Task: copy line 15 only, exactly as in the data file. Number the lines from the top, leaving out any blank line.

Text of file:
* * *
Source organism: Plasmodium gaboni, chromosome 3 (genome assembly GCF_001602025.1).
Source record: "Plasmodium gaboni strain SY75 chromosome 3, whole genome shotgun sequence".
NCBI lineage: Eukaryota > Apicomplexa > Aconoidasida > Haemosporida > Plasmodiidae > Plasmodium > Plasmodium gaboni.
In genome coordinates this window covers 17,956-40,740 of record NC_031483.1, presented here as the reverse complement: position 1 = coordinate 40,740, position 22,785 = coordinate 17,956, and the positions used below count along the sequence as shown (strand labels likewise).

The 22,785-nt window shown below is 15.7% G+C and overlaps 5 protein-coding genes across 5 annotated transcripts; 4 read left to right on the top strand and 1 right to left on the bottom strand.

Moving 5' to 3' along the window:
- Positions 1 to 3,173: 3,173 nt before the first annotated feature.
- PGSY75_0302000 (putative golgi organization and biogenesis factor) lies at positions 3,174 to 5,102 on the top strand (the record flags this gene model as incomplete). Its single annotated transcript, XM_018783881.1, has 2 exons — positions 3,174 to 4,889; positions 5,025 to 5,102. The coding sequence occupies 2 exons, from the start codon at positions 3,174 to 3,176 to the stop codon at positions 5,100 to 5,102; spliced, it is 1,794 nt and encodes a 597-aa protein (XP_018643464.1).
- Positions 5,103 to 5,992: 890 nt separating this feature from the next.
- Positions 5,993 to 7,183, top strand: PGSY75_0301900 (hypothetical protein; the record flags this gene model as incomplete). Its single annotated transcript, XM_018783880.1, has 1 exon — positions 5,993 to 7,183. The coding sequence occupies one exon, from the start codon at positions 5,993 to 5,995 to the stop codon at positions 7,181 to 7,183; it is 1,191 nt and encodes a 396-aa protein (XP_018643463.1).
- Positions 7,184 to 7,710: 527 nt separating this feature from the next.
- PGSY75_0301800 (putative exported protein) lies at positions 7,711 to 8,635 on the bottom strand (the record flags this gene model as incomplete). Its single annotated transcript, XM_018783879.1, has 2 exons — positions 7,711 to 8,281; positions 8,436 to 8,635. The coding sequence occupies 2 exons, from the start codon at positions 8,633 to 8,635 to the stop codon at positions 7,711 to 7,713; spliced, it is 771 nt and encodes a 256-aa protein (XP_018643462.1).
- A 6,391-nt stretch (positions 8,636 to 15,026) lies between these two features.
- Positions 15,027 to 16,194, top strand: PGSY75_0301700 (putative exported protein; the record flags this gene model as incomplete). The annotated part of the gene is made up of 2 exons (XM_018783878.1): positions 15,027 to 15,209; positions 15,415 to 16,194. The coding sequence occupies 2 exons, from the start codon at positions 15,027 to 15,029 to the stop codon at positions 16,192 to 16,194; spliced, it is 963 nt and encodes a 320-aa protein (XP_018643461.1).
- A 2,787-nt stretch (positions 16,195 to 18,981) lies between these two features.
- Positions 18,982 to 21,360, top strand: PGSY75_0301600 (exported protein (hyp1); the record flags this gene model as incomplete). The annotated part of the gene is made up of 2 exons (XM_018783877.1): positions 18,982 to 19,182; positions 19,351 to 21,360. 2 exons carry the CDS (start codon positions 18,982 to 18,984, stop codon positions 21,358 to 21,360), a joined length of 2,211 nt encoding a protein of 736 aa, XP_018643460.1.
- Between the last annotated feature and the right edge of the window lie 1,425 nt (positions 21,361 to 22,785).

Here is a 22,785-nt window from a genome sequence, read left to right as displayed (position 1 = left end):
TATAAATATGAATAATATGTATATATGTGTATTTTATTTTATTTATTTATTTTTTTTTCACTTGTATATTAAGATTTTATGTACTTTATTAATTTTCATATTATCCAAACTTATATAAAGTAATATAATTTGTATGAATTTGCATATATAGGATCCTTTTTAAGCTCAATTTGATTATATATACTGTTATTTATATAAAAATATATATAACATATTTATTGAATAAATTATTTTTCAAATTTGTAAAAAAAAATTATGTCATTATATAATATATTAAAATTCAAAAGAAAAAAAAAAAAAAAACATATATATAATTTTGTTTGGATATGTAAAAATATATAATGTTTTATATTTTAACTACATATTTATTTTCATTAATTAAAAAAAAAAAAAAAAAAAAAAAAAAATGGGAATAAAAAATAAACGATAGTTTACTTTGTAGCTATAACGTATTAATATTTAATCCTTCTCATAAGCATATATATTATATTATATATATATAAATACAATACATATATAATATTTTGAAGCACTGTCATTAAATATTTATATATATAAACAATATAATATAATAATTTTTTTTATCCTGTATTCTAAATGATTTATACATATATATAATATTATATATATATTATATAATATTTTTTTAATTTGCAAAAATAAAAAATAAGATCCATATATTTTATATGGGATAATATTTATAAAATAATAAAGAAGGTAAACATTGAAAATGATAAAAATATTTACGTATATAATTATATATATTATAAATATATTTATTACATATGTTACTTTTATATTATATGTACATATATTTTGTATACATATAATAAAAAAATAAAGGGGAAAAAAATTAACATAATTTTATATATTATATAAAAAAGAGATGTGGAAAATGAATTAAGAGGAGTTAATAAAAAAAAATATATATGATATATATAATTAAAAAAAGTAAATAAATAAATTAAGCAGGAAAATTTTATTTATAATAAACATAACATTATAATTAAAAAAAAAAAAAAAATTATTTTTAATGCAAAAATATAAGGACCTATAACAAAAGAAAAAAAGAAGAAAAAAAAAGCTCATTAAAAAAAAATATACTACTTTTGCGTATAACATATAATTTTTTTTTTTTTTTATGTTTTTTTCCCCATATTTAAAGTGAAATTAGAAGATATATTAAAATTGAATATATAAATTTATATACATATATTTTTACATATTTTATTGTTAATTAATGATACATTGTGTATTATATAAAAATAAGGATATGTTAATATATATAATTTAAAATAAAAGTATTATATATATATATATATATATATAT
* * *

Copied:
- A 2,787-nt stretch (positions 16,195 to 18,981) lies between these two features.